Time filter

Source Type

Saint Louis Park, MN, United States

Merchan J.R.,University of Miami | Qin R.,Mayo Medical School | Pitot H.,Mayo Medical School | Picus J.,University of Washington | And 5 more authors.
Cancer Chemotherapy and Pharmacology | Year: 2015

Purpose: Bevacizumab or temsirolimus regimens have clinical activity in the first-line treatment of advanced renal cell carcinoma (RCC). This phase I/II trial was conducted to determine the safety of combining both agents and its efficacy in RCC patients who progressed on at least one prior anti-VEGF receptor tyrosine kinase inhibitor (RTKI) agent. Methods: In the phase I portion, eligible patients were treated with temsirolimus (25 mg IV weekly) and escalating doses of IV bevacizumab (level 1 = 5 mg/kg; level 2 = 10 mg/kg) every other week. The primary endpoint for the phase II portion (RTKI resistant patients) was the 6-month progression-free rate. Secondary endpoints were response rate, toxicity evaluation, and PFS and OS. Results: Maximum tolerated dose was not reached at the maximum dose administered in 12 phase I patients. Forty evaluable patients were treated with the phase II recommended dose (temsirolimus 25 mg IV weekly and bevacizumab 10 mg/kg IV every 2 weeks). The 6-month progression-free rate was 40 % (16/40 pts). Median PFS was 5.9 (4-7.8) months, and median OS was 20.6 (11.5-23.7) months. Partial response, stable disease, and progressive disease were seen in 23, 63, and 14 % of patients, respectively. Most common grade 3-4 AEs included fatigue (17.8 %), hypertriglyceridemia (11.1 %), stomatitis (8.9 %), proteinuria (8.9 %), abdominal pain (6.7 %), and anemia (6.7 %). Baseline levels of serum sFLT-1 and VEGF-A were inversely correlated with PFS and OS, respectively. Conclusions: Temsirolimus and bevacizumab is a feasible combination in patients with advanced RCC previously exposed to oral anti-VEGF agents. The safety and efficacy results warrant further confirmatory studies in this patient population. © 2015 Springer-Verlag Berlin Heidelberg. Source

Kozloff M.F.,University of Chicago | Berlin J.,Vanderbilt Ingram Cancer Center | Flynn P.J.,Metro Minnesota CCOP | Kabbinavar F.,University of California at Los Angeles | And 4 more authors.
Oncology | Year: 2010

Background: Elderly patients are underrepresented in clinical trials and frequently undertreated with standard therapy. The BRiTE observational cohort study assessed the safety and effectiveness of bevacizumab-based first-line therapy for metastatic colorectal cancer among a large cohort of elderly patients (896 patients ≥65 years, among 1,953 total patients). Methods: Treatment patterns, safety, progression-free survival (PFS), overall survival (OS) and survival beyond first progression (SBP) were analyzed by age cohorts. OS and SBP were further analyzed using Cox proportional hazards regression. Results: Median PFS (months) was similar across age cohorts (<65 years, 9.8; 65 to <75, 9.6; 75 to <80, 10.0; ≥80, 8.6). Median OS (months) decreased with age (<65 years, 26.0; 65 to <75, 21.1; 75 to <80, 20.3; ≥80, 16.2). SBP declined with age; however, a Cox model adjusting for baseline and postbaseline covariates that were imbalanced among age cohorts showed a reduced independent effect of age on SBP (months) (<65 years, 12.0; 65 to <75, 11.4; 75 to <80, 11.3; ≥80, 10.0) compared with unadjusted analyses. Use of bevacizumab in subsequent postprogression regimens decreased with age. Incidence of targeted adverse events did not increase with age, except for arterial thromboembolic events (ATEs), for which Eastern Cooperative Oncology Group performance status, anticoagulation and arterial disease history were stronger prognostic factors than age. Conclusions: Elderly patients receiving bevacizumab with first-line chemotherapy showed treatment benefit, although there was reduced median survival with increasing age. There was no increased toxicity among elderly patients, except for risk of ATEs. Copyright © 2010 S. Karger AG, Basel. Source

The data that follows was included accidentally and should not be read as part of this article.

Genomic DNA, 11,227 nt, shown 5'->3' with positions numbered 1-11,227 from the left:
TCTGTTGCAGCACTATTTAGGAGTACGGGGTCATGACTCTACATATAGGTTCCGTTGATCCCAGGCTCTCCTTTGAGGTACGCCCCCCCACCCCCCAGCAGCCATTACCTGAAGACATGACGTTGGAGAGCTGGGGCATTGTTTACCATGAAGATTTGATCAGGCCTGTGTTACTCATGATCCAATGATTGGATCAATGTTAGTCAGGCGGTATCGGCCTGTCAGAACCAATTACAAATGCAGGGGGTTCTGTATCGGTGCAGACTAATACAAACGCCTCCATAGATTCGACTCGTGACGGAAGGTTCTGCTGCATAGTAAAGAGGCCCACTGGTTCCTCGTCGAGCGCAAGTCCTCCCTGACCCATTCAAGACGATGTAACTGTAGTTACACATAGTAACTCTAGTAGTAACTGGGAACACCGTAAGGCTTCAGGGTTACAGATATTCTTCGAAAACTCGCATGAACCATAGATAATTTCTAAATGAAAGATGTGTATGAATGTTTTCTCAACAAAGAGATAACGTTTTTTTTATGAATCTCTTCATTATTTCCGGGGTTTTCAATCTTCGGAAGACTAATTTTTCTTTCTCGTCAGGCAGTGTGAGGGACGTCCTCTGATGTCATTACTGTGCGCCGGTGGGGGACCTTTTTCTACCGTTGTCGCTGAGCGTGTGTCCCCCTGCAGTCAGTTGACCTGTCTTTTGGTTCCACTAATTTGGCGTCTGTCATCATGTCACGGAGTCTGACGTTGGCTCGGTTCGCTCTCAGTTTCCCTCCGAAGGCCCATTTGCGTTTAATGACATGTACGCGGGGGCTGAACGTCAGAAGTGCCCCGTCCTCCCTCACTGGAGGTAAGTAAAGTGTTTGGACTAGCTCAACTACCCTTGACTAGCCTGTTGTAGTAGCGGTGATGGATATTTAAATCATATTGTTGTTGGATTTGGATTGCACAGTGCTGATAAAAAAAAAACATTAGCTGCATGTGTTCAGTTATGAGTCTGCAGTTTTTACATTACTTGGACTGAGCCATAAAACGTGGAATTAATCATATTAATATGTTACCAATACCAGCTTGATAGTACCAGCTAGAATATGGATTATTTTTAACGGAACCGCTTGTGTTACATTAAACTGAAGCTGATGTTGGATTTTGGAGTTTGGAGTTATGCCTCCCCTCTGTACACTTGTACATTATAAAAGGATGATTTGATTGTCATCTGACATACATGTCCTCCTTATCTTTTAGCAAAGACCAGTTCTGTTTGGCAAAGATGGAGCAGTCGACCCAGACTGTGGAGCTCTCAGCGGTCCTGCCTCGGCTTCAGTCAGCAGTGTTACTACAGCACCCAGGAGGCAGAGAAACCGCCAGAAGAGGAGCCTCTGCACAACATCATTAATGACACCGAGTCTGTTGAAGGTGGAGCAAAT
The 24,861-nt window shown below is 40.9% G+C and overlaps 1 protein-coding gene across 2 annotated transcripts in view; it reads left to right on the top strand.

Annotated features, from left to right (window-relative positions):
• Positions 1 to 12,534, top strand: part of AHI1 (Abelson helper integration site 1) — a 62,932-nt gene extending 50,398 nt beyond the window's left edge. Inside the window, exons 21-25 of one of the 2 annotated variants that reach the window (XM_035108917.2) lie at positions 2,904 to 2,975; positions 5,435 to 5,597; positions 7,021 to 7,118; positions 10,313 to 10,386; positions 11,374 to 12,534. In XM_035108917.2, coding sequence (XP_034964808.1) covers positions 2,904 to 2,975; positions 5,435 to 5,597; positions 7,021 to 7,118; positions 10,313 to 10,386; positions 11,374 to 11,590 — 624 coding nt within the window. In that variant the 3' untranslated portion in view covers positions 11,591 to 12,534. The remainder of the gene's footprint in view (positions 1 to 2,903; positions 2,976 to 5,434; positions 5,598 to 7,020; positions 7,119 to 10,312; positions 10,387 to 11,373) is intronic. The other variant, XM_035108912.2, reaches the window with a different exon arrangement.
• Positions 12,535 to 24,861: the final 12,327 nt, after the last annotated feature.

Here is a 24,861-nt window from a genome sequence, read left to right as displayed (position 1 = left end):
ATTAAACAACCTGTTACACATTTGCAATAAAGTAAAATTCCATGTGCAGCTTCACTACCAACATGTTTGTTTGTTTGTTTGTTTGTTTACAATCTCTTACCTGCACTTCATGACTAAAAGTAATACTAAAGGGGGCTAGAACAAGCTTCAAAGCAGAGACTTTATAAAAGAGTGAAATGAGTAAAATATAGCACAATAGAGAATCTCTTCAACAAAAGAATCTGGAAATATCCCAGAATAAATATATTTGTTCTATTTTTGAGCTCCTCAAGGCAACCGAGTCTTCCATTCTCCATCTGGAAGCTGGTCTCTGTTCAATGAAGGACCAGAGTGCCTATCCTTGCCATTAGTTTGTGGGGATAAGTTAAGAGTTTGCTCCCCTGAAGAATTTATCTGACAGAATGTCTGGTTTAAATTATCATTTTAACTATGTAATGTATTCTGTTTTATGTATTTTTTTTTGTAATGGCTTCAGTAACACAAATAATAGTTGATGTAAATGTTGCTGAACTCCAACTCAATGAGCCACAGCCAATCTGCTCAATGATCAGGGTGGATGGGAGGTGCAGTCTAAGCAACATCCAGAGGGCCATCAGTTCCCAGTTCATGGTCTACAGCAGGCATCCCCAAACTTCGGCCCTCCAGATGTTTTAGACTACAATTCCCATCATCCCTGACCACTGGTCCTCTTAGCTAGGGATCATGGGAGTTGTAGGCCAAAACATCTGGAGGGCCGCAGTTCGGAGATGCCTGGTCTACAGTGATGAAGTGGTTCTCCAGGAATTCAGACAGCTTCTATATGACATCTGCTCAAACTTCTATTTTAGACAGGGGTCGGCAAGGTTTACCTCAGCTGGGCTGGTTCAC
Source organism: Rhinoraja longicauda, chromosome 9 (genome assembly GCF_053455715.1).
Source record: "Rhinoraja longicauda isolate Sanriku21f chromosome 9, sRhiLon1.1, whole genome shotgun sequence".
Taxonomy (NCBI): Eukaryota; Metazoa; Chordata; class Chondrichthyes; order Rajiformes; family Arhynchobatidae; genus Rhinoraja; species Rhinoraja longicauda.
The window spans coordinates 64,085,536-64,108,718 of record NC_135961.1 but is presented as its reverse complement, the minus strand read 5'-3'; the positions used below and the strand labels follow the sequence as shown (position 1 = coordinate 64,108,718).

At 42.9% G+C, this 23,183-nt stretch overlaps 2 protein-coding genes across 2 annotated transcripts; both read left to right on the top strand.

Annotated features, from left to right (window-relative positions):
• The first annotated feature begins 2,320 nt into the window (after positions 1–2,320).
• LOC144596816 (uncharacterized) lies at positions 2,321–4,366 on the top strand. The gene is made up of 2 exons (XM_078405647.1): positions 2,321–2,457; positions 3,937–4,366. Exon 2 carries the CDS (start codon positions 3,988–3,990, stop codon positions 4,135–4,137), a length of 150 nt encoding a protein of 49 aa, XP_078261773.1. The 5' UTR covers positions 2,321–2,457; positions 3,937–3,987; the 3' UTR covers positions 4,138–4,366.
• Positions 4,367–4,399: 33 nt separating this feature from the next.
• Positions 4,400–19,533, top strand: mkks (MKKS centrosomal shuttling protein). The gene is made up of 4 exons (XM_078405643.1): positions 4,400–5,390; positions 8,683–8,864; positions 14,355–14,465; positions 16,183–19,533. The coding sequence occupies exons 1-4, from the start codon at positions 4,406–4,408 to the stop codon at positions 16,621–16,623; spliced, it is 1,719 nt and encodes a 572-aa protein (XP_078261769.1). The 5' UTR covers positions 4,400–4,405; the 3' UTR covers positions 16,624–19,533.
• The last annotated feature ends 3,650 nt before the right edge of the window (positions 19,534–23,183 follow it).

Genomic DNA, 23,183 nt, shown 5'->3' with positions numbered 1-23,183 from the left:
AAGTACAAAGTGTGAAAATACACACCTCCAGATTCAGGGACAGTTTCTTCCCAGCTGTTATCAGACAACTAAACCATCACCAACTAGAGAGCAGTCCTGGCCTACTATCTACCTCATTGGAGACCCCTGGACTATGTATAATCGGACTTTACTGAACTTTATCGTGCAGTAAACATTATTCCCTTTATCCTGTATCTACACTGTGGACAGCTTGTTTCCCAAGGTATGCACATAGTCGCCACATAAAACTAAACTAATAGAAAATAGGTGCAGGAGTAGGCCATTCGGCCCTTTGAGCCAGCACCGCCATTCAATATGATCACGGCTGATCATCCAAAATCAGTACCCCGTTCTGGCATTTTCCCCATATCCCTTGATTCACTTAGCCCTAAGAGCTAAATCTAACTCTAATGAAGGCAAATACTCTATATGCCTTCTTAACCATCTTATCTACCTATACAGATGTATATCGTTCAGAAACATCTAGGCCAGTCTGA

Knox J.J.,University of Toronto | Qin R.,Mayo Medical School | Strosberg J.R.,H. Lee Moffitt Cancer Center and Research Institute | Tan B.,University of Washington | And 6 more authors.
Investigational New Drugs | Year: 2015